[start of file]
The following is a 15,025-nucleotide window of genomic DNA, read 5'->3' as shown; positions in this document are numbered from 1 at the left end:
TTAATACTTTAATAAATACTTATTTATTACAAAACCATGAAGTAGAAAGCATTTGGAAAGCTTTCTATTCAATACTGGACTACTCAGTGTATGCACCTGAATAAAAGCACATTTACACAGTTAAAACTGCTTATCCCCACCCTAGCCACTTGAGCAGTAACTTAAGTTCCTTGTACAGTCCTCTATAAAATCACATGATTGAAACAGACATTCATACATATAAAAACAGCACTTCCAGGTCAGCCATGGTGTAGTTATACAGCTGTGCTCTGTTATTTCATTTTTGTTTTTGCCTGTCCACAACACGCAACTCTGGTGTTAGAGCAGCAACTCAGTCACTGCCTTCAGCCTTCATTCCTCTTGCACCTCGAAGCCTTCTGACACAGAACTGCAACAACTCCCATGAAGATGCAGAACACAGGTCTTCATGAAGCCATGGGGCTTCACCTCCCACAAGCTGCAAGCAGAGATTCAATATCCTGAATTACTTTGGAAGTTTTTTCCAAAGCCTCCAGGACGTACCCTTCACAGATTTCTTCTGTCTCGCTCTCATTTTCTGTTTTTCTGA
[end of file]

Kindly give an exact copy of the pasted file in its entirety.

The following is a 15,025-nucleotide window of genomic DNA, read 5'->3' as shown; positions in this document are numbered from 1 at the left end:
TTAATACTTTAATAAATACTTATTTATTACAAAACCATGAAGTAGAAAGCATTTGGAAAGCTTTCTATTCAATACTGGACTACTCAGTGTATGCACCTGAATAAAAGCACATTTACACAGTTAAAACTGCTTATCCCCACCCTAGCCACTTGAGCAGTAACTTAAGTTCCTTGTACAGTCCTCTATAAAATCACATGATTGAAACAGACATTCATACATATAAAAACAGCACTTCCAGGTCAGCCATGGTGTAGTTATACAGCTGTGCTCTGTTATTTCATTTTTGTTTTTGCCTGTCCACAACACGCAACTCTGGTGTTAGAGCAGCAACTCAGTCACTGCCTTCAGCCTTCATTCCTCTTGCACCTCGAAGCCTTCTGACACAGAACTGCAACAACTCCCATGAAGATGCAGAACACAGGTCTTCATGAAGCCATGGGGCTTCACCTCCCACAAGCTGCAAGCAGAGATTCAATATCCTGAATTACTTTGGAAGTTTTTTCCAAAGCCTCCAGGACGTACCCTTCACAGATTTCTTCTGTCTCGCTCTCATTTTCTGTTTTTCTGA